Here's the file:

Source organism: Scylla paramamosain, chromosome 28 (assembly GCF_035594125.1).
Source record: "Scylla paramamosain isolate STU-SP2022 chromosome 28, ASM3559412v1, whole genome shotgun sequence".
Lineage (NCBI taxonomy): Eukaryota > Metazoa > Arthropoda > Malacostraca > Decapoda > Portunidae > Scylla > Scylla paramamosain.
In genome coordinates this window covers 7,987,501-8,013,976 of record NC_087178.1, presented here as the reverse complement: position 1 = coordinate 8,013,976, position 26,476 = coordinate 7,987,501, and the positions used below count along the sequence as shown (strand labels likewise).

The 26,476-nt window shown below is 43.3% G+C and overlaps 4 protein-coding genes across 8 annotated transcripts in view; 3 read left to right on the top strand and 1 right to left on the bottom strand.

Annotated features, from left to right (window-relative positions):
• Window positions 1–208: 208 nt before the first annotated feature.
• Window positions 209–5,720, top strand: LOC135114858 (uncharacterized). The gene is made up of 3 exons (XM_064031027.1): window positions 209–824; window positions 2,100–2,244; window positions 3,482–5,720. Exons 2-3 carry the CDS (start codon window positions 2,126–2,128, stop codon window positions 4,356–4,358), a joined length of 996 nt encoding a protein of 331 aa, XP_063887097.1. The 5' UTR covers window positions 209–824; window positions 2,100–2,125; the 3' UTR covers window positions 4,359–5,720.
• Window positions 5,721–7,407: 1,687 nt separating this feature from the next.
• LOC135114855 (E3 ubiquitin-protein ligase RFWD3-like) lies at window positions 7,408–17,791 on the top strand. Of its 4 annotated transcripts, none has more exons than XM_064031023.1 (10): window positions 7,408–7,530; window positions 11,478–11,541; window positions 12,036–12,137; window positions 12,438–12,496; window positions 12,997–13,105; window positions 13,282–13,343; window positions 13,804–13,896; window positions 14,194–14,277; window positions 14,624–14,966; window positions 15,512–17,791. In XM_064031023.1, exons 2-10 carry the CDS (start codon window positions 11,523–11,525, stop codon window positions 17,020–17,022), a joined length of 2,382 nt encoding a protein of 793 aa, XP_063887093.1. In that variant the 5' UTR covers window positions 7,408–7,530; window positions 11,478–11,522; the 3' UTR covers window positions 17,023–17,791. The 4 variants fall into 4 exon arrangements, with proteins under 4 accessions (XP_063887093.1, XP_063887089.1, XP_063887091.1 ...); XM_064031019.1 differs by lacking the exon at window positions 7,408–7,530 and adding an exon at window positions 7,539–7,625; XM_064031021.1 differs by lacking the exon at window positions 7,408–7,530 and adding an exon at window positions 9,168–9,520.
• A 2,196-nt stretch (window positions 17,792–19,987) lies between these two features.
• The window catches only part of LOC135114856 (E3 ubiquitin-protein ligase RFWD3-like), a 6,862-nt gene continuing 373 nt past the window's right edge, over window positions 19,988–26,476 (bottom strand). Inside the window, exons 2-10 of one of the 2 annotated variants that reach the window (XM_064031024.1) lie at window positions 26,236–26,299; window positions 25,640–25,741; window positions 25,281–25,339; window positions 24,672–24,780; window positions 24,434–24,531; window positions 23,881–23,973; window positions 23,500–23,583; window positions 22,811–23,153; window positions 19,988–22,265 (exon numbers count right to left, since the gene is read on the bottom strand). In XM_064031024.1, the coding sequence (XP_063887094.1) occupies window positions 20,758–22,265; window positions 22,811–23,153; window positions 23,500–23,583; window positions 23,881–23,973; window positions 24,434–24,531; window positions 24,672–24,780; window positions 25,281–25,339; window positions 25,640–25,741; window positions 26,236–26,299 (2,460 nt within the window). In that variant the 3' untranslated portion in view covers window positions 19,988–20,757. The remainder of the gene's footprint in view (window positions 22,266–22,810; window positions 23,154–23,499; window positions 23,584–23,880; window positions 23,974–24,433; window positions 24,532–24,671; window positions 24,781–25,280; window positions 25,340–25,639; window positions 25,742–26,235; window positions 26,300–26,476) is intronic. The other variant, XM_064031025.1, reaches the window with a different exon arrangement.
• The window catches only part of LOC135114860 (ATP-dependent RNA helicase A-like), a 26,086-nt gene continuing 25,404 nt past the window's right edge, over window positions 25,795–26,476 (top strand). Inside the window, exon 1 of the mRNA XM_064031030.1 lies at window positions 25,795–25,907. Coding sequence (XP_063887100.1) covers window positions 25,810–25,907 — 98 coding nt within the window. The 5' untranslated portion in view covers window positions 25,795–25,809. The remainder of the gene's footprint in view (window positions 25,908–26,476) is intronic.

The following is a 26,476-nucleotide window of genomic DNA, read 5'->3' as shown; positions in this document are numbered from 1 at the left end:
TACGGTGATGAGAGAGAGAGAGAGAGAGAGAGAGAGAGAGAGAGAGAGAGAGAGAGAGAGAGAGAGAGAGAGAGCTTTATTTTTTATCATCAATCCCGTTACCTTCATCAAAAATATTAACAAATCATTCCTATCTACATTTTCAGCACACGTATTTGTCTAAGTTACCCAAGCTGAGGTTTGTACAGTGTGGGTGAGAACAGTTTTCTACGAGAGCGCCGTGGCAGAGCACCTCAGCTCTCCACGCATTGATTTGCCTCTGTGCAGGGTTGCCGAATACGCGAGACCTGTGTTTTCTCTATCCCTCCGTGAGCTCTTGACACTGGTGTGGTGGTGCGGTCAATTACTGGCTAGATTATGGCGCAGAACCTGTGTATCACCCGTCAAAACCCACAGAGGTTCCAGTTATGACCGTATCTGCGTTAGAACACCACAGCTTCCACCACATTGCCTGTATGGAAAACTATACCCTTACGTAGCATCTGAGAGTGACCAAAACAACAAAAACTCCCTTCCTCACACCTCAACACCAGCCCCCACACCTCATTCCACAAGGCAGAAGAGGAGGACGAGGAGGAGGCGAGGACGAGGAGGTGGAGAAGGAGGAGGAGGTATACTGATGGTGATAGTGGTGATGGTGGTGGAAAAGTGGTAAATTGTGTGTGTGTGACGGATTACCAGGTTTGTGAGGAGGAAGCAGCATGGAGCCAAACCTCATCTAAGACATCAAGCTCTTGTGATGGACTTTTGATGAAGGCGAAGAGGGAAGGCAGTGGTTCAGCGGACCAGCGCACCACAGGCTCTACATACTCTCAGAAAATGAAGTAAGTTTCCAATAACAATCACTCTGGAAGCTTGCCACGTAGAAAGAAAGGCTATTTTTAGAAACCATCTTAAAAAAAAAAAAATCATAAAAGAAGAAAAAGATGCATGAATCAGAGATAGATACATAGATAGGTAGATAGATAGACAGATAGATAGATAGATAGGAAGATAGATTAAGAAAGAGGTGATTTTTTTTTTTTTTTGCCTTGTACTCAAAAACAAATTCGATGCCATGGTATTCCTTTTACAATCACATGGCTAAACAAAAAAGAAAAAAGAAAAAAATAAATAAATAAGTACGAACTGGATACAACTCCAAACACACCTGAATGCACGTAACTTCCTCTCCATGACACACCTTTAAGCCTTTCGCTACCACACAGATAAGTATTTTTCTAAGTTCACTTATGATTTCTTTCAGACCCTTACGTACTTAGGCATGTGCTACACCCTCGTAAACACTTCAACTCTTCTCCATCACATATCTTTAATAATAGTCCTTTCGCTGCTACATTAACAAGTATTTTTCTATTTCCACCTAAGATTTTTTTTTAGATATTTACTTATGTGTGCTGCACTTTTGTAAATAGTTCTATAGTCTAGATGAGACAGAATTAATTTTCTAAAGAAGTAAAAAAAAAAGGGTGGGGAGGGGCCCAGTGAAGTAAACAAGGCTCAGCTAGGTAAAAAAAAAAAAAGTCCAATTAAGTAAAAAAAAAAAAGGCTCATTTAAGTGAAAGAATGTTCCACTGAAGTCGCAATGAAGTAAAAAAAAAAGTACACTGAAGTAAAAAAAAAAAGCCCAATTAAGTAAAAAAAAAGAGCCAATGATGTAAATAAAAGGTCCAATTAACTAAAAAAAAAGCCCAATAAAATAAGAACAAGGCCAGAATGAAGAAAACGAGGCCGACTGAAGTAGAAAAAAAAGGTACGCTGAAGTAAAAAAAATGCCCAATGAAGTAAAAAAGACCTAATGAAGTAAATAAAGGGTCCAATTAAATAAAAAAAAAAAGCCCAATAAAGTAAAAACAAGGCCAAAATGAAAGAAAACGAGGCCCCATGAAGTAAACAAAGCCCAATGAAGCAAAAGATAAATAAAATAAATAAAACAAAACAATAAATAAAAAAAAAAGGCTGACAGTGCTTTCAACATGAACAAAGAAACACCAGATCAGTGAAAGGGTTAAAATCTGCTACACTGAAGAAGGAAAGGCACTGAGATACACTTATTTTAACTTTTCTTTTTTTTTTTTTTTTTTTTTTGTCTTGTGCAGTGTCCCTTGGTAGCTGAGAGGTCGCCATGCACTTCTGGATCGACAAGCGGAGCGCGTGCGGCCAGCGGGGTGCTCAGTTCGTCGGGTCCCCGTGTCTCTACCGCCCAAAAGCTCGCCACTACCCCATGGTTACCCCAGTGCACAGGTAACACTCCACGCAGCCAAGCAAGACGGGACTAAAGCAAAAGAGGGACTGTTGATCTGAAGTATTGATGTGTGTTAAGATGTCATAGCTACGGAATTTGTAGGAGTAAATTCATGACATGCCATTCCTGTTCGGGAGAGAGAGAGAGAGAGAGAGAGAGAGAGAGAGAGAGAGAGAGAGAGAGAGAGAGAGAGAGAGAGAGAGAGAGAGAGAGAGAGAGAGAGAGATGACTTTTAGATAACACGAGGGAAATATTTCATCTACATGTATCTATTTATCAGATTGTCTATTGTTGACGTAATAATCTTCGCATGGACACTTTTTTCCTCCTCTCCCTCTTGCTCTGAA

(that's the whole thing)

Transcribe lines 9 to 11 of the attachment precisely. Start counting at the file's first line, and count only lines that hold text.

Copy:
• Window positions 5,721–7,407: 1,687 nt separating this feature from the next.
• LOC135114855 (E3 ubiquitin-protein ligase RFWD3-like) lies at window positions 7,408–17,791 on the top strand. Of its 4 annotated transcripts, none has more exons than XM_064031023.1 (10): window positions 7,408–7,530; window positions 11,478–11,541; window positions 12,036–12,137; window positions 12,438–12,496; window positions 12,997–13,105; window positions 13,282–13,343; window positions 13,804–13,896; window positions 14,194–14,277; window positions 14,624–14,966; window positions 15,512–17,791. In XM_064031023.1, exons 2-10 carry the CDS (start codon window positions 11,523–11,525, stop codon window positions 17,020–17,022), a joined length of 2,382 nt encoding a protein of 793 aa, XP_063887093.1. In that variant the 5' UTR covers window positions 7,408–7,530; window positions 11,478–11,522; the 3' UTR covers window positions 17,023–17,791. The 4 variants fall into 4 exon arrangements, with proteins under 4 accessions (XP_063887093.1, XP_063887089.1, XP_063887091.1 ...); XM_064031019.1 differs by lacking the exon at window positions 7,408–7,530 and adding an exon at window positions 7,539–7,625; XM_064031021.1 differs by lacking the exon at window positions 7,408–7,530 and adding an exon at window positions 9,168–9,520.
• A 2,196-nt stretch (window positions 17,792–19,987) lies between these two features.